You make a good point, thank you, I'll keep that in mind while playing :)

gmaverick019:
*Snip*

Excellent, I know buggy games are bad, but when they're funny bugs I really don't mind :)

And have fun :P

the only mods i would recomend straight off the bat would be the dc interiors mod. just adds no quest locations to normally closed off buildings. makes areas more fun to explore. the other would be fellout purely to get rid of the green tinge.. its suprising how much of a difference that makes

nikki191:
the only mods i would recomend straight off the bat would be the dc interiors mod. just adds no quest locations to normally closed off buildings. makes areas more fun to explore. the other would be fellout purely to get rid of the green tinge.. its suprising how much of a difference that makes

I was looking at both of those recently, will probably add DC Interiors straight away and add Fellout if I don't like the tinge :)

I'd say add some graphical mods (high res) and the dc interiors someone mentioned.

Then at least your adventures will feel extra shiny.

Oh and play as a woman because the extra damage to male enemies perk kicks ass.

Play the game AS the game first. THEN go wild.

I would agree with the others here: play the game bare bones first. Then when you want to play it again, mod it up and it's like a whole new game.

I would check out Wanderer's Edition for your second playthrough. I just got New Vegas and consequently got back on the Fallout train, only this time I decided to check out mods. Haven't actually used this one, but it looks like it would be good for increasing the challenge and it's all configurable.

http://fallout3.nexusmods.com/mods/2761

Mod out GFWL for starters, then there are some simple little mods like adding actual descriptions for items that I would recommend. Consider running the Unofficial Fallout 2 Patch too.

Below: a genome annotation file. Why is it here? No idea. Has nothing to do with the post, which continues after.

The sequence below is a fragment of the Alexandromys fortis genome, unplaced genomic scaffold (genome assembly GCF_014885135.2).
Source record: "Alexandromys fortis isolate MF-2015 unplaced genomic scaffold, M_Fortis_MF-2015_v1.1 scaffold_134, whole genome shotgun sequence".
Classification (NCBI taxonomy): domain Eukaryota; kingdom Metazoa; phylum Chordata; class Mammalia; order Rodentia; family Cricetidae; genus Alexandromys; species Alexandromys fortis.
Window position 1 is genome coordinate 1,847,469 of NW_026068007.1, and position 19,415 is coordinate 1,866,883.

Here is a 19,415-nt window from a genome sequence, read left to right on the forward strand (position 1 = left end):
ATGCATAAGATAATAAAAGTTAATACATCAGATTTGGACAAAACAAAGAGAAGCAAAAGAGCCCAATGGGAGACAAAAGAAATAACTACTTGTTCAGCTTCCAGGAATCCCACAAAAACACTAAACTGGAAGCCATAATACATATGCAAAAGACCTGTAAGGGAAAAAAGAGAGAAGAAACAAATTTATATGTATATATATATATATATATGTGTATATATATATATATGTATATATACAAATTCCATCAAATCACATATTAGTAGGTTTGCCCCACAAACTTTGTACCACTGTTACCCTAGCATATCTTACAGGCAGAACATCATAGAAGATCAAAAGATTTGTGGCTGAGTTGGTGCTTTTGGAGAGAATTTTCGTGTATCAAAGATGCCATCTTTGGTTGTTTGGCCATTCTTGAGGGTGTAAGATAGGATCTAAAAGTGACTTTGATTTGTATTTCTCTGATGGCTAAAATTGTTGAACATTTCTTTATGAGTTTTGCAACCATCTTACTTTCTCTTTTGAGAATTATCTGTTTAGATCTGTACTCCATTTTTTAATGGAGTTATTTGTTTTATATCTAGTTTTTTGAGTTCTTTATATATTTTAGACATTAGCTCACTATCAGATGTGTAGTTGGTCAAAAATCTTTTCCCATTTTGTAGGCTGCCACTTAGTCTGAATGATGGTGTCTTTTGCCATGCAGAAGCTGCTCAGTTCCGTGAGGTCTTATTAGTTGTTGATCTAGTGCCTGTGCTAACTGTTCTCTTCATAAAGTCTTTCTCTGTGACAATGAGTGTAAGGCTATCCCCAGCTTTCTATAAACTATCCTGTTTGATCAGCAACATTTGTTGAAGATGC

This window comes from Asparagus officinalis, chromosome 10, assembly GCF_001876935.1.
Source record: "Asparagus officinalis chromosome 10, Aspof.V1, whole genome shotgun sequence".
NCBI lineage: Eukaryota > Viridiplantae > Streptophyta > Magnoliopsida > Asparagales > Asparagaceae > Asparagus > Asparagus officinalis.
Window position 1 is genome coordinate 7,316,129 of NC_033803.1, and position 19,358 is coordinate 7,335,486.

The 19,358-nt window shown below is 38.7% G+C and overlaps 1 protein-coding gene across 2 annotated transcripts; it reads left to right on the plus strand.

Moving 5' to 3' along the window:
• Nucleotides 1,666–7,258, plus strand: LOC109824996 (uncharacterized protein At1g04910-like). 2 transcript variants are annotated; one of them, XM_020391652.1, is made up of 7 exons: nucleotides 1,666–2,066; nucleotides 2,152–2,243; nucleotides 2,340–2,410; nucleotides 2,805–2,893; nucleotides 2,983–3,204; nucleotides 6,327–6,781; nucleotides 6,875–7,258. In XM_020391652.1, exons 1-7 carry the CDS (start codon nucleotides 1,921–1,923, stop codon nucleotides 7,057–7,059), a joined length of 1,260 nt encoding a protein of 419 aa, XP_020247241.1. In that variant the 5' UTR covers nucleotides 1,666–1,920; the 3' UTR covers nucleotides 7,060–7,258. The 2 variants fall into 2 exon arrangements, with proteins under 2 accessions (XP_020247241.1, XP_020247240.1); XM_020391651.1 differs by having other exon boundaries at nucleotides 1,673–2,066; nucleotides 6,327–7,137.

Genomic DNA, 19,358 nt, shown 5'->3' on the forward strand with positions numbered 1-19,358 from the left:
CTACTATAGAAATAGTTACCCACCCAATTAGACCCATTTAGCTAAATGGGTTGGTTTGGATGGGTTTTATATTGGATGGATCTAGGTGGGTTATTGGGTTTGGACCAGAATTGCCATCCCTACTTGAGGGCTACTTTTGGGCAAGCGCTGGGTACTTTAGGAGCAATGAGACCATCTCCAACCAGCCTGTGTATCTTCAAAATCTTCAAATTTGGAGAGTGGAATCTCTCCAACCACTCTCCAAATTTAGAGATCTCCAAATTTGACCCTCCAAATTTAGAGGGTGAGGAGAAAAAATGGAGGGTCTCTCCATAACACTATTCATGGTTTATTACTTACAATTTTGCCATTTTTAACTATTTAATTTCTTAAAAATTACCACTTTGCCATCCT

Moonlight Butterfly:
I'd say add some graphical mods (high res) and the dc interiors someone mentioned.

Then at least your adventures will feel extra shiny.

Oh and play as a woman because the extra damage to male enemies perk kicks ass.

You just can't make a comment that isn't gender related, can you?

octafish:
Mod out GFWL for starters.

GFWL is optional by default.

I would suggest at least having the MTUI mod. It increase the size of the dialogue window and slightly deceases the size of the font.

Xid Satled:

Moonlight Butterfly:
I'd say add some graphical mods (high res) and the dc interiors someone mentioned.

Then at least your adventures will feel extra shiny.

Oh and play as a woman because the extra damage to male enemies perk kicks ass.

You just can't make a comment that isn't gender related, can you?

Ha!

Well you know it's true :p

Be sure to get some patches and fixes before playing.

Nothing that changes the game radically mind you, just some performance enhancers and stuff that fixes goofs that slipped by beta testing.

I played it all the way through pure vanilla no dlc no mods nothing. I find it just great just get immersed in the world.

I forgot to mention get the Fallout Mod Manager and then install the mods after because it will save you a lot of trouble if there is an issue it will get addressed and show you and conflictions.

Fook adds pretty much a new optional economy system, the guns, balanced more weapons, dialog fixes and smaller texture re-duxes. Its basic a conjuction of around 50 mods in one.

I reckon get this, play the game with it because you dont want to be fiddling around for 5 hours and then have to play all the rest from the start again. Or pick up from a save missing what could have been changed.

Fook is also good with about 90% of all other mods

mad825:

octafish:
Mod out GFWL for starters.

GFWL is optional by default.

I would suggest at least having the MTUI mod. It increase the size of the dialogue window and slightly deceases the size of the font.

Well that'a good because GFWL is bad and it should feel bad. And that UI mod looks nice, I'll look in to that, thanks :)